Monday, 17 September 2012

Diary of an NUS Museum Intern: Lim Hui Xian


Note: Diary of an NUS Museum Intern is a series of blog posts written by our interns about their experiences during the course of their internships. Besides working hard and fast in their cubicles, our interns have travelled to Bandung and Malacca, organised symposiums, waded through tons of historical research and pitched in during exhibition installations. It was definitely no ordinary internship for them! 
If you would like to become our next intern, visit our internship page for more information!




Lim Hui Xian is a final year student from the School of Art, Design and Media, NTU, majoring Photography and Digital Imaging.

The past two months spent interning at The Conservation Studio has been a fulfilling and unique experience. Other than the hands-on restoration and conditioning work done in the studio, I had the privilege to tag along with Lawrence and Claire for off-site works and visits to institutions and art museums.


One of my first few tasks was to prepare the frames and backings for the paintings that have been stabilized. There wasn’t any work that I had done directly on the paintings itself but the subsequent process to prepare the framing were as important and necessary for the art piece to be retained in good condition for the years to come.

There were some material and chemical names that I along with my fellow interns had to familiarize ourselves with. My prior studies in Fine Art when I was in Lasalle definitely helped in some ways to understand the uses of the painting materials for conservation work. But it was a challenge getting names of the chemicals together, understand the uses and its reaction with the different materials. After all, I wasn’t expecting the subject of chemistry (and maybe physics!) popping up during my time at The Conservation Studio.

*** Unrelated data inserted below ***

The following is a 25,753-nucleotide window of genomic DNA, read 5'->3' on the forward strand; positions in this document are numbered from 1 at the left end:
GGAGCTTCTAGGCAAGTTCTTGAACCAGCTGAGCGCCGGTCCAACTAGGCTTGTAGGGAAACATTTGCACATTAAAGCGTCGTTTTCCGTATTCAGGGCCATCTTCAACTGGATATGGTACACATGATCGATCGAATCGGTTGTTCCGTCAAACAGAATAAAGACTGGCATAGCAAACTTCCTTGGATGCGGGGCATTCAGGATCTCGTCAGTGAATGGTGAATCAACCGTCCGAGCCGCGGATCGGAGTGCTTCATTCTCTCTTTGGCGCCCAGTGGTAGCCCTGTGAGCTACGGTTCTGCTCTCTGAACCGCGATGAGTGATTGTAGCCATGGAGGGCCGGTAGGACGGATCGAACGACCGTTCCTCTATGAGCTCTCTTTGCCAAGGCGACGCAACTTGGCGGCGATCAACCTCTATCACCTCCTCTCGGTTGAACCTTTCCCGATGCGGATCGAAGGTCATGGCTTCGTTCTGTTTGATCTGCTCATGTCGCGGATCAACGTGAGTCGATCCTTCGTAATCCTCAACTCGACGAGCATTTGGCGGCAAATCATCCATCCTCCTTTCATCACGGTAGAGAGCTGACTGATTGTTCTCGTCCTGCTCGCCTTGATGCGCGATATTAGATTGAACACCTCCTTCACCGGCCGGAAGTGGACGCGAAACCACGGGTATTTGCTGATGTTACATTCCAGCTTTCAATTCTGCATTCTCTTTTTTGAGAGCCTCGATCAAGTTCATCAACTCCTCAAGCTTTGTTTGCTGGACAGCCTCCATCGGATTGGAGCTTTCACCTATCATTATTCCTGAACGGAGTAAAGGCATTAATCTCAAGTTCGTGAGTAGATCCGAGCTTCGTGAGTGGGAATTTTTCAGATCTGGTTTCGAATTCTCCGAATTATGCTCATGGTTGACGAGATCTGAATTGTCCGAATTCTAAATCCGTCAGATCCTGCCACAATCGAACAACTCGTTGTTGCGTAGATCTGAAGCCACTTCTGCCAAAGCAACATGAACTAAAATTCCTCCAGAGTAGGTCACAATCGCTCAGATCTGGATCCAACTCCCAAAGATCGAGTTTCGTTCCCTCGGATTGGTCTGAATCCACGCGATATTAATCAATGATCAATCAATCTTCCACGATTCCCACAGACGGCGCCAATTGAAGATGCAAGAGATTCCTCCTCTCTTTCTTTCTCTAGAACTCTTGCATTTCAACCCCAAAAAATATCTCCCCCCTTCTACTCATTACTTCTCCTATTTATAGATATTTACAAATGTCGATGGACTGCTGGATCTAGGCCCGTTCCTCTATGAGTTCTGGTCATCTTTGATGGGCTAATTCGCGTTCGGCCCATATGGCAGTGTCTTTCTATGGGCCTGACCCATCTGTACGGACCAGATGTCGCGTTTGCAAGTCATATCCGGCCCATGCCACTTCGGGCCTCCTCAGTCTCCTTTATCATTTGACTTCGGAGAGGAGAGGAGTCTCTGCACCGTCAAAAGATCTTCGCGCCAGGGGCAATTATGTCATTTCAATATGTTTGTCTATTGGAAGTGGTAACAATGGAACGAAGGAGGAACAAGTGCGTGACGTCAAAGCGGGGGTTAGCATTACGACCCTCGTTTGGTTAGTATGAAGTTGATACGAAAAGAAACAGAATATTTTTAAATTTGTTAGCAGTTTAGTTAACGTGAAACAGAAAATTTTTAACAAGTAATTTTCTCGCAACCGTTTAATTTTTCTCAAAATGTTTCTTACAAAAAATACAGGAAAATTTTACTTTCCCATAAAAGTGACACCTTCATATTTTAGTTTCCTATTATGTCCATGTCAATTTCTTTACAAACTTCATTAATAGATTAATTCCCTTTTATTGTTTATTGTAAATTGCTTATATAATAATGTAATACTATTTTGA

The internship got more exciting when I was assigned to work on one of the paintings from the Ng Eng Teng Collection belonging to NUS Museum. A condition report on the artwork always have to be done before any restoration work takes place. It was surreal having a piece of artwork assigned to me, and especially the restoration of the paint layer where I had the chance to in-paint on areas that needed touching up.

It was interesting when the issue of conservation ethics came up during one of the talks that was given by Lawrence for the interns and museum staffs. It triggered thoughts on the extent of what a conservator can and should do, and the perimeters of the intervention. I have not had any experience in the field of conservation prior to my internship and although it is not closely related to my current studies of photography, it has definitely widen my perspective of the arts and is an opportunity that I am very thankful for. 

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